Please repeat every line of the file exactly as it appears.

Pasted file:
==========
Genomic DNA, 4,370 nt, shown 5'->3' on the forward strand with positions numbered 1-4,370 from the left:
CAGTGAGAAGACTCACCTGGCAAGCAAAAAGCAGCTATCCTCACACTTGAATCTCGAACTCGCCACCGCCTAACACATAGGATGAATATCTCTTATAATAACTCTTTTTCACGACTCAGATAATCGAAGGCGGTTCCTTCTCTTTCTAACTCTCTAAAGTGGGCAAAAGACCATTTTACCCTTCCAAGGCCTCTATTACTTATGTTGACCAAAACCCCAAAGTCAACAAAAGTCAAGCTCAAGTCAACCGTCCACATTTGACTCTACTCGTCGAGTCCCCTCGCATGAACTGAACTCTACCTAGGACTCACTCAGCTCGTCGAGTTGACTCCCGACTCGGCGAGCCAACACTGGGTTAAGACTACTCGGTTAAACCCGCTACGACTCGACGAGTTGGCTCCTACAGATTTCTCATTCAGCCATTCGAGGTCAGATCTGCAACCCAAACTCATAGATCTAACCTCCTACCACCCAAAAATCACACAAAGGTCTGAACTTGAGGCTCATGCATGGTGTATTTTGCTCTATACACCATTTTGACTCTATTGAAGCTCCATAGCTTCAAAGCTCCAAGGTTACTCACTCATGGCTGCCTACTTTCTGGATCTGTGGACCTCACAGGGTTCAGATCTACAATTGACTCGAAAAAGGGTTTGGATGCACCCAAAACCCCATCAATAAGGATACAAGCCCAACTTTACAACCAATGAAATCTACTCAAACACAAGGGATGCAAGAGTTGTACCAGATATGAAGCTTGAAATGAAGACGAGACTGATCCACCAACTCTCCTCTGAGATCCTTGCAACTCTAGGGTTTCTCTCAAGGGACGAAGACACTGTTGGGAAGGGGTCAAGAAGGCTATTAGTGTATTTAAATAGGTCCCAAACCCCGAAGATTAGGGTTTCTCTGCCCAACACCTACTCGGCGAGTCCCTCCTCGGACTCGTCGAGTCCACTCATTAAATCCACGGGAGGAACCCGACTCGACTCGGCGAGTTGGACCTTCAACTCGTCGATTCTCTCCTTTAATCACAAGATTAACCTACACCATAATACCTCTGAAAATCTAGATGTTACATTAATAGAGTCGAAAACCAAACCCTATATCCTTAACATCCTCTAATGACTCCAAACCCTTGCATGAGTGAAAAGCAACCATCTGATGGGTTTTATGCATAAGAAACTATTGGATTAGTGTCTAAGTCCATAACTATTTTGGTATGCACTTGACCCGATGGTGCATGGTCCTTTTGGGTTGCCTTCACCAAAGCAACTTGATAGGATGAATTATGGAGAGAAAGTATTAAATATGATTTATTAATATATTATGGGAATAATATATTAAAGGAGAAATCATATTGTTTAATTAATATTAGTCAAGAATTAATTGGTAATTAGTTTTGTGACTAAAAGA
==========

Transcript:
Genomic DNA, 4,370 nt, shown 5'->3' on the forward strand with positions numbered 1-4,370 from the left:
CAGTGAGAAGACTCACCTGGCAAGCAAAAAGCAGCTATCCTCACACTTGAATCTCGAACTCGCCACCGCCTAACACATAGGATGAATATCTCTTATAATAACTCTTTTTCACGACTCAGATAATCGAAGGCGGTTCCTTCTCTTTCTAACTCTCTAAAGTGGGCAAAAGACCATTTTACCCTTCCAAGGCCTCTATTACTTATGTTGACCAAAACCCCAAAGTCAACAAAAGTCAAGCTCAAGTCAACCGTCCACATTTGACTCTACTCGTCGAGTCCCCTCGCATGAACTGAACTCTACCTAGGACTCACTCAGCTCGTCGAGTTGACTCCCGACTCGGCGAGCCAACACTGGGTTAAGACTACTCGGTTAAACCCGCTACGACTCGACGAGTTGGCTCCTACAGATTTCTCATTCAGCCATTCGAGGTCAGATCTGCAACCCAAACTCATAGATCTAACCTCCTACCACCCAAAAATCACACAAAGGTCTGAACTTGAGGCTCATGCATGGTGTATTTTGCTCTATACACCATTTTGACTCTATTGAAGCTCCATAGCTTCAAAGCTCCAAGGTTACTCACTCATGGCTGCCTACTTTCTGGATCTGTGGACCTCACAGGGTTCAGATCTACAATTGACTCGAAAAAGGGTTTGGATGCACCCAAAACCCCATCAATAAGGATACAAGCCCAACTTTACAACCAATGAAATCTACTCAAACACAAGGGATGCAAGAGTTGTACCAGATATGAAGCTTGAAATGAAGACGAGACTGATCCACCAACTCTCCTCTGAGATCCTTGCAACTCTAGGGTTTCTCTCAAGGGACGAAGACACTGTTGGGAAGGGGTCAAGAAGGCTATTAGTGTATTTAAATAGGTCCCAAACCCCGAAGATTAGGGTTTCTCTGCCCAACACCTACTCGGCGAGTCCCTCCTCGGACTCGTCGAGTCCACTCATTAAATCCACGGGAGGAACCCGACTCGACTCGGCGAGTTGGACCTTCAACTCGTCGATTCTCTCCTTTAATCACAAGATTAACCTACACCATAATACCTCTGAAAATCTAGATGTTACATTAATAGAGTCGAAAACCAAACCCTATATCCTTAACATCCTCTAATGACTCCAAACCCTTGCATGAGTGAAAAGCAACCATCTGATGGGTTTTATGCATAAGAAACTATTGGATTAGTGTCTAAGTCCATAACTATTTTGGTATGCACTTGACCCGATGGTGCATGGTCCTTTTGGGTTGCCTTCACCAAAGCAACTTGATAGGATGAATTATGGAGAGAAAGTATTAAATATGATTTATTAATATATTATGGGAATAATATATTAAAGGAGAAATCATATTGTTTAATTAATATTAGTCAAGAATTAATTGGTAATTAGTTTTGTGACTAAAAGA